Uniform Crime Reports V Ncvs Essay Research

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Uniform Crime Reports V. Ncvs Essay, Research Paper Arguments over crime statistics have been raging ever since governments began counting criminal activity. In 1930 the United States congress authorized the attorney general of the United States to survey crime in America. The Federal Bureau of Investigation was chosen to implement the program. (Schmalleger p.38) The Uniform Crime Reports is the survey taken by the FBI. This measure of crime in America depends on reports to the police by victims of crimes. The UCR Program was developed by the FBI for the purpose of serving law enforcement as a tool for operational and administrative purposes. Through the International Association of Chiefs of Police (IACP), the UCR Program was developed. Later, the National Sheriffs’

Association (NSA) endorsed the program and acts in an advisory capacity today. Prior to 1930, no comprehensive system of crime information on a national scale existed. Now, for close to sixty years, the FBI’s Uniform Crime Reporting Program has been collecting crime date from participating states, either from the individual agencies within the states or directly from state programs. Statistics are gathered on what is referred to as the “index crimes”. The seven offenses comprising the crime index are murder, rape, robbery, aggravate assault, burglary, larceny theft, and motor vehicle theft. Arson was added to the offenses in 1978. Whenever complaints of crime are determined through investigation to be unfounded or false, they are eliminated from an agency’s count. The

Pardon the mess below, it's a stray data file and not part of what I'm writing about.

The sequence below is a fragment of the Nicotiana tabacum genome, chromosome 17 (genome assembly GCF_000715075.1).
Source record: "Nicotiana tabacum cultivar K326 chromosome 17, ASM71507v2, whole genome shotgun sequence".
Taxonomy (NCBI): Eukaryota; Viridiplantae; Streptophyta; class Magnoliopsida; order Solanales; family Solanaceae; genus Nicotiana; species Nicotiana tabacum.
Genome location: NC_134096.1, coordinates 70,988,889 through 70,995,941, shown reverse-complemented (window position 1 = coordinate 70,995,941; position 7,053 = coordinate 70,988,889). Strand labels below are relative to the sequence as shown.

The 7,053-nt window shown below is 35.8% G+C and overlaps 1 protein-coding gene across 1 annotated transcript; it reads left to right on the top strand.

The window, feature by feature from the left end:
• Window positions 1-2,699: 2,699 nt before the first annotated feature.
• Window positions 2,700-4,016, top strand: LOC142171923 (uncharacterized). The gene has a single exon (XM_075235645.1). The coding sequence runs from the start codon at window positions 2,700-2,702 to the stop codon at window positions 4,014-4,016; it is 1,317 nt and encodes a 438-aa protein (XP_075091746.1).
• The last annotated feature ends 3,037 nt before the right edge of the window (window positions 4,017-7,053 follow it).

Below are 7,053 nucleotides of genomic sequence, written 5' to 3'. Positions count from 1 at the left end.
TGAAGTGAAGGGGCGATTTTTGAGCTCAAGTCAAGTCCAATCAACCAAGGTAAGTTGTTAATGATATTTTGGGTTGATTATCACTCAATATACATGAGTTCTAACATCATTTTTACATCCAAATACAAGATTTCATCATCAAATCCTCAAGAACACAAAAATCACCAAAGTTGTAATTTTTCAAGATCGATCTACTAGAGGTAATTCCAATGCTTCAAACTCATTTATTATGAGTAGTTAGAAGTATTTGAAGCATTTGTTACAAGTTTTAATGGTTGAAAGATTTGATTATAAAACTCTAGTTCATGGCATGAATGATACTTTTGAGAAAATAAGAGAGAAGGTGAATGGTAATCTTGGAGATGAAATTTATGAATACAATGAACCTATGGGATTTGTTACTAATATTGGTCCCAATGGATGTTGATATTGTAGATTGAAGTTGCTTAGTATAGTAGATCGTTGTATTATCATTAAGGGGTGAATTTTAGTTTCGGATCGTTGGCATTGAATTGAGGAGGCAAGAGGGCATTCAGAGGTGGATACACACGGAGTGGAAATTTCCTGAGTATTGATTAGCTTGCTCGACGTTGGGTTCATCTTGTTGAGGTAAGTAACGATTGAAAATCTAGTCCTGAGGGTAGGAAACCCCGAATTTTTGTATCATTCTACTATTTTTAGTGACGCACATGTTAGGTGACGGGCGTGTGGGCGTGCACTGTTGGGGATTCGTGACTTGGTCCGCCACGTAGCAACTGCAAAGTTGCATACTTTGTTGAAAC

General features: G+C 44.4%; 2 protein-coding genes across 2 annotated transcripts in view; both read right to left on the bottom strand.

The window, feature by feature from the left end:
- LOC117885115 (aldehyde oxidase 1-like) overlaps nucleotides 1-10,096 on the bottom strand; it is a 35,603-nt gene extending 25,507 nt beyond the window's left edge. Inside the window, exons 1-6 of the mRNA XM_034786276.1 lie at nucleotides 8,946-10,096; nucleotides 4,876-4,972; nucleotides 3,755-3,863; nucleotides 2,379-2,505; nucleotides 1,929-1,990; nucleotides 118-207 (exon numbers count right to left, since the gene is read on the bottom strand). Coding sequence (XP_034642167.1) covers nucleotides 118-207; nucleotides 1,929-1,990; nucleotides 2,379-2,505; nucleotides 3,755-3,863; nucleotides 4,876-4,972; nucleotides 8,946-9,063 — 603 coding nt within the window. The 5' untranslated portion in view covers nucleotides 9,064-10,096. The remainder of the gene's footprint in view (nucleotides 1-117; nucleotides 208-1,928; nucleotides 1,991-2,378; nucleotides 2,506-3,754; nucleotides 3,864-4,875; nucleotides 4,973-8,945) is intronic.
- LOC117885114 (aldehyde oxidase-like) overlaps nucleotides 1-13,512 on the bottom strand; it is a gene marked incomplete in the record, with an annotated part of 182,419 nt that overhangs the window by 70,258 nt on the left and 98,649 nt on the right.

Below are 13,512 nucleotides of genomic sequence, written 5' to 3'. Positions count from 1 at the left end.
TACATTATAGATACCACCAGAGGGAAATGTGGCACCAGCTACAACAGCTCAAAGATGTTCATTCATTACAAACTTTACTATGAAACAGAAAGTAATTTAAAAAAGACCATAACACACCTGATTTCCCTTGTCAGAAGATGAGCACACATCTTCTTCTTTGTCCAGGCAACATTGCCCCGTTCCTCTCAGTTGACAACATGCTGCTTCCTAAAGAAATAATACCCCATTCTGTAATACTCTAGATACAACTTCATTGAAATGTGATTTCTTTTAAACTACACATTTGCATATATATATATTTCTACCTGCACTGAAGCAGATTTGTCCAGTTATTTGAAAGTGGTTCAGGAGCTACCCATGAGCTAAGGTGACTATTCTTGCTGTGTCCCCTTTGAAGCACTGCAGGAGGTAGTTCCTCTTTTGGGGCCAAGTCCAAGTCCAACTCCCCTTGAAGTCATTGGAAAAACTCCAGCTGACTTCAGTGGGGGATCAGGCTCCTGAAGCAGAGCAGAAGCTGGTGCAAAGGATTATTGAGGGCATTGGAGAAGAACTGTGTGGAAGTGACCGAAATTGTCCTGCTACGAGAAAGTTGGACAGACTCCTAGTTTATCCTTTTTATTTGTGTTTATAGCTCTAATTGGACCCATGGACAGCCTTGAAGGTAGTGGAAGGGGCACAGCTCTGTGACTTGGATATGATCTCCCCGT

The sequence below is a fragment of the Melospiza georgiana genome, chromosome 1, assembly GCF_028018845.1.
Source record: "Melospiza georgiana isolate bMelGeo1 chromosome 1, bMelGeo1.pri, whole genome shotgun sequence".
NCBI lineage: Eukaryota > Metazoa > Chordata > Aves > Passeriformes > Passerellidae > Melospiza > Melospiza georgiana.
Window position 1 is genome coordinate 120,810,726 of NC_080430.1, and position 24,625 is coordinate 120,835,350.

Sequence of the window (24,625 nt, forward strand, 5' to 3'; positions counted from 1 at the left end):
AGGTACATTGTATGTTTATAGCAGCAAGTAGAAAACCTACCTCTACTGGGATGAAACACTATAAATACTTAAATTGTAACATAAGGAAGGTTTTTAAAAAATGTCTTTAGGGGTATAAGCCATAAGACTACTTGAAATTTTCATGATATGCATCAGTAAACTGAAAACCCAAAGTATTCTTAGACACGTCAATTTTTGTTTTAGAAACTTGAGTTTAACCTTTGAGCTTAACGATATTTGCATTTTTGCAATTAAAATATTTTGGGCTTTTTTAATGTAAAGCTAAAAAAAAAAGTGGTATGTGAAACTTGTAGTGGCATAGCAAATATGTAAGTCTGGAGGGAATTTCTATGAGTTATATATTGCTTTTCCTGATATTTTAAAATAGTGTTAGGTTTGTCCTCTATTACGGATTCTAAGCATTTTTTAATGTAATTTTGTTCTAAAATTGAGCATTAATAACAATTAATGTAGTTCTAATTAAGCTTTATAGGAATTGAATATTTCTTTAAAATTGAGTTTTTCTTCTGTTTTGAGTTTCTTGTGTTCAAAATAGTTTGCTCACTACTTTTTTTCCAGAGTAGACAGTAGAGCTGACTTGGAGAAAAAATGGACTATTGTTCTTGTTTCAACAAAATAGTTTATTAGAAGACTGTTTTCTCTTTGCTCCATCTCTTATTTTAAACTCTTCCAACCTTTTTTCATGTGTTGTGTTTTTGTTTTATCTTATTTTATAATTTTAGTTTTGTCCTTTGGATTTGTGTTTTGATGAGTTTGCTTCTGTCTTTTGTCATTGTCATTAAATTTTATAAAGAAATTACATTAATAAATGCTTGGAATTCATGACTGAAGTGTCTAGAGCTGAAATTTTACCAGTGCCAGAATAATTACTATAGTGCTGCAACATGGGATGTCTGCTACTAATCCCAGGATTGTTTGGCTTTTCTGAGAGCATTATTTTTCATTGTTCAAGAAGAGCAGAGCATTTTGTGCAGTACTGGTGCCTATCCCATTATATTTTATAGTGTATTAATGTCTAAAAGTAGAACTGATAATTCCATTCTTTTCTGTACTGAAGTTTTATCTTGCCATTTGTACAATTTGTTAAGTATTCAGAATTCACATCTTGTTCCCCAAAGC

number of actual offenses known is reported regardless of whether anyone is arrested for the crime, stolen property is recovered, or prosecution is undertaken. In addition, the Summary UCR Program follows what is known as the “Hierarchy Rule” which requires counting only the most serious offense in an incident, ignoring all others. However, this rule only applies to crime reporting and does not affect the number of charges for which a defendant may be prosecuted in the courts. Arson is an exception to the “Hierarchy Rule”. One of the problems with the Uniform Crime Reports is that many citizens do not always make official reports. For example, many women refuse to report rapes because they do not want to relive the ordeal. Some citizen’s feel that the police will not be

able to do anything about a crime committed against them therefore they do not report it. Another problem with the Uniform Crime Reports is that Victimless crimes are rarely reported. These are crimes like prostitution, gambling, and drug use. Since many of these crimes are not reported, then the UCR becomes somewhat vague and incomplete. When reviewing crime data, it is important for the reader to note the difference between offenses and arrests. Offenses relate to events and arrests relate to persons. A single offense may involve no arrestees; may involve one arrestee; or may involve many arrestees. National Crime Victimization Survey (NCVS) is the Nation’s primary source of information on criminal victimization. Twice each year, data are obtained from a nationally

representative sample of roughly 49,000 households comprising about 100,000 persons on the frequency, characteristics, and consequences of criminal victimization in the United States. The survey reports the likelihood of victimization by rape, sexual assault, robbery, assault, theft, household burglary, and motor vehicle theft for the population as a whole as well as for segments of the population such as women, the elderly, members of various racial groups, city dwellers, or other groups. The NCVS provides the largest national forum for victims to describe the impact of crime and characteristics of violent offenders. The problems with the National Crime Victimization Survey are that some victims are afraid to report crimes even to nonpolice interviewers. Another problem is that